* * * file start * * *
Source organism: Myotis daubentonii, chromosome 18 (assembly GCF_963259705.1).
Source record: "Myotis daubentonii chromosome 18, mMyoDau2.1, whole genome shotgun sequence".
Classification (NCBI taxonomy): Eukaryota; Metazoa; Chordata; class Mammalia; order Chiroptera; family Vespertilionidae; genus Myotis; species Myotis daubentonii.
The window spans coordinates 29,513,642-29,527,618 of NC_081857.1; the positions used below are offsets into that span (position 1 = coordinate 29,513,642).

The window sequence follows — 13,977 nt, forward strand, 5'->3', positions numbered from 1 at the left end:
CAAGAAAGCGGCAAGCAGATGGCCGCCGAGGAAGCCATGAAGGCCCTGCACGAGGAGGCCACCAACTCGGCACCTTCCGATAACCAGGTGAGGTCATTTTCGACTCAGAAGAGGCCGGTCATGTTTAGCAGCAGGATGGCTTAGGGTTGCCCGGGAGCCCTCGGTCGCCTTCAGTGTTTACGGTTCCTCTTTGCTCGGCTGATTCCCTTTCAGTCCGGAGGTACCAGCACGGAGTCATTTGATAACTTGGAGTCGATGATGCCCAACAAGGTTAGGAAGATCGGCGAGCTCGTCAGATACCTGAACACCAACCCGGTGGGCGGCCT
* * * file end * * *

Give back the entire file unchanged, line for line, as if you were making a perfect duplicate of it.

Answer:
Source organism: Myotis daubentonii, chromosome 18 (assembly GCF_963259705.1).
Source record: "Myotis daubentonii chromosome 18, mMyoDau2.1, whole genome shotgun sequence".
Classification (NCBI taxonomy): Eukaryota; Metazoa; Chordata; class Mammalia; order Chiroptera; family Vespertilionidae; genus Myotis; species Myotis daubentonii.
The window spans coordinates 29,513,642-29,527,618 of NC_081857.1; the positions used below are offsets into that span (position 1 = coordinate 29,513,642).

The window sequence follows — 13,977 nt, forward strand, 5'->3', positions numbered from 1 at the left end:
CAAGAAAGCGGCAAGCAGATGGCCGCCGAGGAAGCCATGAAGGCCCTGCACGAGGAGGCCACCAACTCGGCACCTTCCGATAACCAGGTGAGGTCATTTTCGACTCAGAAGAGGCCGGTCATGTTTAGCAGCAGGATGGCTTAGGGTTGCCCGGGAGCCCTCGGTCGCCTTCAGTGTTTACGGTTCCTCTTTGCTCGGCTGATTCCCTTTCAGTCCGGAGGTACCAGCACGGAGTCATTTGATAACTTGGAGTCGATGATGCCCAACAAGGTTAGGAAGATCGGCGAGCTCGTCAGATACCTGAACACCAACCCGGTGGGCGGCCT